There is a constant tension between the ongoing development of an institution and its desire to harden its internal (reified and internalized) structures. As institutions interact with other systems in a dynamic environment, reductions of complexity can hinder or prevent the survival, adaptability and learning of the system.  Objectification not only limits the available behaviours that an organization can deploy to adapt to its environment, but also the information that it can make use of in decision making and other organizational activities.

Implications for the Arts

The current debate about AI and the arts tends to focus on point solutions rather than system-level transformations.

Point solutions refer to narrow applications of AI that address specific problems or tasks. These solutions are often designed to automate or optimize particular processes within a given context. Point solutions in the arts might include replacing human artists with AI-generated images or using AI algorithms to automate routine customer service inquiries.

On the other hand, systemic solutions encompass broader, more comprehensive approaches that aim to address larger-scale challenges or transform entire systems. Systemic solutions involve integrating AI and ML into the core operations and decision-making processes of organizations or industries. Rather than focusing on isolated tasks, systemic solutions seek to leverage AI across multiple functions, departments, or sectors to drive fundamental changes.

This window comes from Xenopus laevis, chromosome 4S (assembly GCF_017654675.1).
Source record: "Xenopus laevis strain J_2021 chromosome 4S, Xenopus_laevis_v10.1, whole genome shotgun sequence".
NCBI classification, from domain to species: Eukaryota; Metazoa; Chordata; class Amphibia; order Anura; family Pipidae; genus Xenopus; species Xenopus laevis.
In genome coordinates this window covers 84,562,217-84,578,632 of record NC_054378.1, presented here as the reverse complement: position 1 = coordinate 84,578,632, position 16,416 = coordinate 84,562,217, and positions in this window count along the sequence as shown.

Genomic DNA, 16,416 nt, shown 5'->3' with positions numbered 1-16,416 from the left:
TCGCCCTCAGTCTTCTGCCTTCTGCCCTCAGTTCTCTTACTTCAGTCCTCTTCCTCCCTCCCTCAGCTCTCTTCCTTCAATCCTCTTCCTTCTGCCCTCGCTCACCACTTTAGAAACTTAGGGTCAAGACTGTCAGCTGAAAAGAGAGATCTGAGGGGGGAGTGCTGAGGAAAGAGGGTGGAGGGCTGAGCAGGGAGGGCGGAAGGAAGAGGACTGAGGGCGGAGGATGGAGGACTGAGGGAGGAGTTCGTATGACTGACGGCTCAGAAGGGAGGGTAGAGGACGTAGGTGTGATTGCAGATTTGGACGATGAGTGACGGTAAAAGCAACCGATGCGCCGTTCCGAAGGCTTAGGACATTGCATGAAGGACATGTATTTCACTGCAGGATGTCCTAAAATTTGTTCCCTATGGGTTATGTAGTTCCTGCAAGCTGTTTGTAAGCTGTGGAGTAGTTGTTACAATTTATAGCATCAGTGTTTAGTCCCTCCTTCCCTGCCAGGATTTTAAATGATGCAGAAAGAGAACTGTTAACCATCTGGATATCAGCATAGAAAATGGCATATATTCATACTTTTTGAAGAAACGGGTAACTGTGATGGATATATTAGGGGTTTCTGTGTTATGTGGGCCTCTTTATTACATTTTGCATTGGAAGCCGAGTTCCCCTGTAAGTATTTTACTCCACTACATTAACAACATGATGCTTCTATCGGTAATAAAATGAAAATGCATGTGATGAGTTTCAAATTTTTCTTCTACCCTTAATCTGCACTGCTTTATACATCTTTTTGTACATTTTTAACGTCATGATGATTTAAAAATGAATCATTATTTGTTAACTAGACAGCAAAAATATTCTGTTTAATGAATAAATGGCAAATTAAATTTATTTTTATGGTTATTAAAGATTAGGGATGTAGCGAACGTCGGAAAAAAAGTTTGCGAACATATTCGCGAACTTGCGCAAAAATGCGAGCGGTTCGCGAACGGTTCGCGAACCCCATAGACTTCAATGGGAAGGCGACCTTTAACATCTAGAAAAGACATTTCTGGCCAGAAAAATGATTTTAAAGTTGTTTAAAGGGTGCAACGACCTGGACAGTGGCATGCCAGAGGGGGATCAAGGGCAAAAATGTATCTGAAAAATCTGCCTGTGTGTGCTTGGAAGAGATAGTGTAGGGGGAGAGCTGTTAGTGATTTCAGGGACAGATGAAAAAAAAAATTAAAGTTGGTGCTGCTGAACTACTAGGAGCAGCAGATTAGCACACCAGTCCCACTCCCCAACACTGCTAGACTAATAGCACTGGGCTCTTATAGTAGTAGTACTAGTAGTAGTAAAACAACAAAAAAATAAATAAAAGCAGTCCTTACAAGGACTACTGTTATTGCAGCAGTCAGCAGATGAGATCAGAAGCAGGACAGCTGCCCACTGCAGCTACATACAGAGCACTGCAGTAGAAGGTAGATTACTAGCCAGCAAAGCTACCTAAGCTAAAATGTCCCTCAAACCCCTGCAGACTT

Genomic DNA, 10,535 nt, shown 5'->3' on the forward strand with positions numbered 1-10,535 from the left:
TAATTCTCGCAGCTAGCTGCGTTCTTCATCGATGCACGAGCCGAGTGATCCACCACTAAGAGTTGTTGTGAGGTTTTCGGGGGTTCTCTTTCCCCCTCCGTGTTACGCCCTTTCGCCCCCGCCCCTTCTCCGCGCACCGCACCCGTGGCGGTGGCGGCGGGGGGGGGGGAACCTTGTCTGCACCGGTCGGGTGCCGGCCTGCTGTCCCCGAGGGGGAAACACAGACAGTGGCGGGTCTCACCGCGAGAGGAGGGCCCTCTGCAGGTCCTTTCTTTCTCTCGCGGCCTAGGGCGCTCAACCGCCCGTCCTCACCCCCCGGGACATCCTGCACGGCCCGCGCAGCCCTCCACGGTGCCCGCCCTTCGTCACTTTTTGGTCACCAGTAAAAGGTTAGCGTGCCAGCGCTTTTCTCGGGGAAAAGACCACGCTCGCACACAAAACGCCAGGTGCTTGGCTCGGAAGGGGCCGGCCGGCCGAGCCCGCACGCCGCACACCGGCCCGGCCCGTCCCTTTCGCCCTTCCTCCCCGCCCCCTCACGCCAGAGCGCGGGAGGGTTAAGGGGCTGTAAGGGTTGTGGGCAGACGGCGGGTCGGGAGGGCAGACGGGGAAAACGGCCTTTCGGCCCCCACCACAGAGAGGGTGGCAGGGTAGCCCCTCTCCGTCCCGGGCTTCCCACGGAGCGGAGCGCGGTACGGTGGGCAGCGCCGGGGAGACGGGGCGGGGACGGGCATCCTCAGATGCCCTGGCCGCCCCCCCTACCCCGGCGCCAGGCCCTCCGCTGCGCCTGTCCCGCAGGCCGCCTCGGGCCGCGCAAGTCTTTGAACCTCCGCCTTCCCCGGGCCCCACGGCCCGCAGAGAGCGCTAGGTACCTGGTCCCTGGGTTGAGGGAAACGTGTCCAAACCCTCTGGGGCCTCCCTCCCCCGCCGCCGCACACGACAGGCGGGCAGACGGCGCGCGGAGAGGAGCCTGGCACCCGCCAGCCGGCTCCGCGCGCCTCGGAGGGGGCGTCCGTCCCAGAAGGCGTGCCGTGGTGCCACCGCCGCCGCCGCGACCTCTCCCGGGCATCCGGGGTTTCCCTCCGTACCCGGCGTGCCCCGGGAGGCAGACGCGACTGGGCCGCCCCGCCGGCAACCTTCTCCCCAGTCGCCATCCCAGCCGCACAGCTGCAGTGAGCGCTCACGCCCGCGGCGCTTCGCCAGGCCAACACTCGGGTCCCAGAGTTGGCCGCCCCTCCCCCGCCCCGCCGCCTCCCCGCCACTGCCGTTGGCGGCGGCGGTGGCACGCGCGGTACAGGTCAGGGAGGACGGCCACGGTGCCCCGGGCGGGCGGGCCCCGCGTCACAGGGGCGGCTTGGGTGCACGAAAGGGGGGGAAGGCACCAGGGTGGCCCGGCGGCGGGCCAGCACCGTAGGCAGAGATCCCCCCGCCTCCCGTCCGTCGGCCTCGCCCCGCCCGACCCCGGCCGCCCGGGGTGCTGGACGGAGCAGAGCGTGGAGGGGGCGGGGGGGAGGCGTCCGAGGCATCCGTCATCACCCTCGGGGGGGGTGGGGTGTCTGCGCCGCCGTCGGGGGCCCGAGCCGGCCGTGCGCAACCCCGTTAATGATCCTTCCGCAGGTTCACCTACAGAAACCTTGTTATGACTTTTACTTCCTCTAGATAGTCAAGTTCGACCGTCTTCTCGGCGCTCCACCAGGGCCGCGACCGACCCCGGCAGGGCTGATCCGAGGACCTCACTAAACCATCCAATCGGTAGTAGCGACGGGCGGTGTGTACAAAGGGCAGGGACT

The challenge of systemic solutions is that they impact all of the “habits, rituals, modelled behaviours, expectations, prejudices, meaning constructs, and worldviews” accumulated over time.  They often involve rethinking business models, redesigning processes, and fostering cultures of innovation and continuous learning.